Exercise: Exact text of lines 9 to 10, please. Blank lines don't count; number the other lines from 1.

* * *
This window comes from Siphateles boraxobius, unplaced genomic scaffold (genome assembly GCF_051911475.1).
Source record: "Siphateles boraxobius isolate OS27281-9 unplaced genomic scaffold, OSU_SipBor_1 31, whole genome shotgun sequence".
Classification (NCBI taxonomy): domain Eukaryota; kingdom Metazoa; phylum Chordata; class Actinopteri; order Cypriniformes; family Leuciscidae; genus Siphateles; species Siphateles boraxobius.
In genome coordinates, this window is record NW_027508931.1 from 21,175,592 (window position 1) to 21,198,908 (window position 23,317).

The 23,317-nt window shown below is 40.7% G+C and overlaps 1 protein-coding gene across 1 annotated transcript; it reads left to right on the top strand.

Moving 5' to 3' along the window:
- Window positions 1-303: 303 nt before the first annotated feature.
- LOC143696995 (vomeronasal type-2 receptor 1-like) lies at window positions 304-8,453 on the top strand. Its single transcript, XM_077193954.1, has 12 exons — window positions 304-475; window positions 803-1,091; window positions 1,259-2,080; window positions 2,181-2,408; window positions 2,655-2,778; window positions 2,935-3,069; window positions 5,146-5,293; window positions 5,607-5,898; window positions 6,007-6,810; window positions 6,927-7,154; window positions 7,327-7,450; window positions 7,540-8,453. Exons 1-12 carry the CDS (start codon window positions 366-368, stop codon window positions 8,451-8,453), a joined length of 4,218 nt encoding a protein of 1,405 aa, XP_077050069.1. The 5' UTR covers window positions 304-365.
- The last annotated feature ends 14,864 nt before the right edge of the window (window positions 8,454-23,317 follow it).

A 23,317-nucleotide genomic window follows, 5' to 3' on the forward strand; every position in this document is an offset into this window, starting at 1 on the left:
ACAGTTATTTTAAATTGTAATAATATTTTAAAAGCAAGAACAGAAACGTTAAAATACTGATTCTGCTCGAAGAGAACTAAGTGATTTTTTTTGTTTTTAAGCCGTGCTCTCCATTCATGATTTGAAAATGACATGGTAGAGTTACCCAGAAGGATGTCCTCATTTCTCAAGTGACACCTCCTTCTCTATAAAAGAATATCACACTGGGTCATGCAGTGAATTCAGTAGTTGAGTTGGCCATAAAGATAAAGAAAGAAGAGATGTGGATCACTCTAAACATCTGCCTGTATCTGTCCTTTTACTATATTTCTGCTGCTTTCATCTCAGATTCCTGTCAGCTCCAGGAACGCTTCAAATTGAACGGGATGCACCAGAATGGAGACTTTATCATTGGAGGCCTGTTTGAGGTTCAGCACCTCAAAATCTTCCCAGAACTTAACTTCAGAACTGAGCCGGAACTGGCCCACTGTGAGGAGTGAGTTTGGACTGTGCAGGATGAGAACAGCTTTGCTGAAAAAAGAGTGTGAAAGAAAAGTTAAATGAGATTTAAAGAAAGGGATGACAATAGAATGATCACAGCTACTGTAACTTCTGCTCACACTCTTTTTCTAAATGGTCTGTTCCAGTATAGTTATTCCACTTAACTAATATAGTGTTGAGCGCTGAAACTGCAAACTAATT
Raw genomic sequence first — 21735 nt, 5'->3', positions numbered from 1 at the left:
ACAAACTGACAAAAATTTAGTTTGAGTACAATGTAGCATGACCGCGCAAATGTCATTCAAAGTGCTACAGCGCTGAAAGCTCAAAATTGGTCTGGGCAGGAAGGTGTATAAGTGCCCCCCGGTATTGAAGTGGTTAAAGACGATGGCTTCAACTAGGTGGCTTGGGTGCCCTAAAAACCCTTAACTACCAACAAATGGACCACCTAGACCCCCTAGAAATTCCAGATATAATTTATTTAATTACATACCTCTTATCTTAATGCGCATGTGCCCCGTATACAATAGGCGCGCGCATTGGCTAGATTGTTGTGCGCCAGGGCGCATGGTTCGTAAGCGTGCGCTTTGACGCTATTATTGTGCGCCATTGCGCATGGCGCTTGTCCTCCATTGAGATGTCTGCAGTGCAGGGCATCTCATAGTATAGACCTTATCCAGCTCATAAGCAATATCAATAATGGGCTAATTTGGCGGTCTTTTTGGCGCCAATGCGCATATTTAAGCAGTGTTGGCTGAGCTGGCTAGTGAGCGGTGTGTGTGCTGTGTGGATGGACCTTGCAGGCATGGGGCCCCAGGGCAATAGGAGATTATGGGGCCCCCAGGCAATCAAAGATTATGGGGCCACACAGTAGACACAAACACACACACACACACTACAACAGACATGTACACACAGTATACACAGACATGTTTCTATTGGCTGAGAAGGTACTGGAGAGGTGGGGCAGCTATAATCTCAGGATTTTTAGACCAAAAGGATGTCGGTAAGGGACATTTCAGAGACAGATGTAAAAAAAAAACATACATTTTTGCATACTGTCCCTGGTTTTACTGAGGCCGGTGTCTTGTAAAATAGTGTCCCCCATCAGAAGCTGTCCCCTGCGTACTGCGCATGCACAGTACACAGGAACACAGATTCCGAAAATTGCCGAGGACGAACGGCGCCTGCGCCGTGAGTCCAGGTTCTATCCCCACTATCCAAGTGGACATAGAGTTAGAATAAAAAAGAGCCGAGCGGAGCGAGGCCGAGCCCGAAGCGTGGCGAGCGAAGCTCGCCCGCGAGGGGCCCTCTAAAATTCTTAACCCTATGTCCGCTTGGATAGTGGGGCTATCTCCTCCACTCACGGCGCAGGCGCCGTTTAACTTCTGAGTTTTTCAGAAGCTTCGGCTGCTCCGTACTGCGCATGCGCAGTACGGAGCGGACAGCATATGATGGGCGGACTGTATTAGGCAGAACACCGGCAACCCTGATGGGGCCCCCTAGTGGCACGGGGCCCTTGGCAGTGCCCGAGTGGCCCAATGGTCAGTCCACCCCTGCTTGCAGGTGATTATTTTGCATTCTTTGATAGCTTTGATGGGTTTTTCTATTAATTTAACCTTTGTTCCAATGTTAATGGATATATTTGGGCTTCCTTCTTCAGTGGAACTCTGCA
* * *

- The last annotated feature ends 14,864 nt before the right edge of the window (window positions 8,454-23,317 follow it).

A 23,317-nucleotide genomic window follows, 5' to 3' on the forward strand; every position in this document is an offset into this window, starting at 1 on the left: